Queer As A Clockwork Orange

The title has its origins in pre Second World War London. It is an East End Cockney slang term that; implies a queerness or madness so extreme as to subvert nature, since could any notion be any more bizarre than that of a clockwork Orange? The title and image appeals as something surreal, but obscenely real.

The phrase and meaning fits obliquely as a way to describe the recent installation and performance at Willow Court by artist Mike Parr. The event formed part of the Tasmanian Winter Fest, Dark Mofo.

Willow Court, a former mental Asylum, at New Norfolk provides the venue for Parr’s installation and performance, illustrating perfectly the nightmare of living and working in these types of institutions in a most surreal and obscene way.

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Entry by mirror was Parr’s method of eliciting audience participation in his performance. By asking that their mirrors and fragments be placed in and around those areas of that most moved them, he has them look closely and in an effort to understand what treatment and confinement meant for the patients and the their carers..

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The performance, featuring grotesque video, audio, photos, subtle poetry coupled with props, serves to set the dark scene. Such is the role of the stainless steel buckets full of urine and waste, strategically placed to evoke a sense of enhancement to the appalling conditions experienced by patients at Willow Court.

Parrs performance in part honored the death of his brother who died of mental illness in 2009. T abandoned Asylum at Willow Court is the perfect stage for the installation and performance as a focus and reflection of the suffering endured by his brother and others who were victims of such facilities in post and pre war Australia.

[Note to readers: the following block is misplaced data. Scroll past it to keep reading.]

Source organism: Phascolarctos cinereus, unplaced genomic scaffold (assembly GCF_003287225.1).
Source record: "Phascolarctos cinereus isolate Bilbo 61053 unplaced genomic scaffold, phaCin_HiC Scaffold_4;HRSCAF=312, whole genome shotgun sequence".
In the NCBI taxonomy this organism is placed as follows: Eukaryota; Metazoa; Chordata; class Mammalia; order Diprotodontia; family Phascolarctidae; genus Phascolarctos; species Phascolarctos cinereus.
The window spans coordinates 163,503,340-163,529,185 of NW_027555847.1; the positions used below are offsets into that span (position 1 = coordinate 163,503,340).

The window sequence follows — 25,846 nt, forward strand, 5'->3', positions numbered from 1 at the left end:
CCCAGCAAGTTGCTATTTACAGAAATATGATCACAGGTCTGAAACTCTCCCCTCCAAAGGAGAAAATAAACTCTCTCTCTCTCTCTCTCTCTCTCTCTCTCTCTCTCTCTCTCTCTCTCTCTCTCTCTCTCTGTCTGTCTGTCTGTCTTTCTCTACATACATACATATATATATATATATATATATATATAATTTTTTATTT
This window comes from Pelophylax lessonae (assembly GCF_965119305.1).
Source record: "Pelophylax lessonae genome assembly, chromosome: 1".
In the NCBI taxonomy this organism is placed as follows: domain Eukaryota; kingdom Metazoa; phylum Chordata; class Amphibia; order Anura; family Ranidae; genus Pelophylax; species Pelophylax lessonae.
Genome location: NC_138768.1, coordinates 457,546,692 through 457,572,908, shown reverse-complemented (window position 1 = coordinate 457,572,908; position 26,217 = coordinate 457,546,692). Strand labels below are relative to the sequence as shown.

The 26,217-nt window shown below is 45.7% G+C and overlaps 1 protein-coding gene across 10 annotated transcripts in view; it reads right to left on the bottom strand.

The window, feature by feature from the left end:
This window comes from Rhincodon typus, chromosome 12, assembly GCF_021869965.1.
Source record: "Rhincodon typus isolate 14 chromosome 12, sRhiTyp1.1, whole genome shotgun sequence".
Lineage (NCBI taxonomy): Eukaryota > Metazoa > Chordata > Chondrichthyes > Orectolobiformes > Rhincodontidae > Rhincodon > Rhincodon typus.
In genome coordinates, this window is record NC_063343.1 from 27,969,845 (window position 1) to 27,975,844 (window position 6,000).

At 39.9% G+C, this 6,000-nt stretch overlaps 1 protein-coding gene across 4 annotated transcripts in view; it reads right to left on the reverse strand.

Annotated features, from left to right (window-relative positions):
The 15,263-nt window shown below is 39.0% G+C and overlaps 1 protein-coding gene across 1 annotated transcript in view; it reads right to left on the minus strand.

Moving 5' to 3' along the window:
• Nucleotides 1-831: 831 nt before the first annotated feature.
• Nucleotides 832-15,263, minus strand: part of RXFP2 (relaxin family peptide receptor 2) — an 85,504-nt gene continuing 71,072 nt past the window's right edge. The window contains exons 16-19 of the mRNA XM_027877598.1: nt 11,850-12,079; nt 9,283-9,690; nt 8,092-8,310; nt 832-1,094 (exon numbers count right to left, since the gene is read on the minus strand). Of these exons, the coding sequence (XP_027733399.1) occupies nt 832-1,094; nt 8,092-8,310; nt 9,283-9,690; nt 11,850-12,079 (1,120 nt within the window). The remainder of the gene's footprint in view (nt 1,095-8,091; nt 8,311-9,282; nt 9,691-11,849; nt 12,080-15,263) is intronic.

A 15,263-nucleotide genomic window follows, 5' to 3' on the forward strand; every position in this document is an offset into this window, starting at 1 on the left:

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The prison like environment and conditions at Willow Court produced a bizarre almost whispered respect, a palpable silent horror at the prospect of being an patient in such a place. Everywhere you look, the outside view was framed in a window sized mosaic of small 10 inch glass barred windows, backing onto a ‘concrete wall’ exercise yard.

The performance for all its unsettling and bizarre messages, focuses the attention on how such a physical environment combined with an outdated treatment methodology could adversely affect a persons physiological state mind.

Look closely, beyond the bricks and mortar, not is all it seems, a dark past almost as queer as a “Clockwork Orange”

Mike Briggs, Willow Court Tasmania June 2016

Note; the photographer and author has featured other stories about this institution on this website in 2014. He also worked periodically at this place in the mid 1980s until the closure in 2000. He retains an interest in the treatment of mental illness in Australia and has an opposition to institutionalised treatments. Regardless, Willow Court and places like it are part of our history and should continue to be documented. My thanks go to Mike Parr, Dark Mofo organisers and the Willow Court Tasmania organisation who provided me with research material and information from their website. Mike Briggs July 2016.

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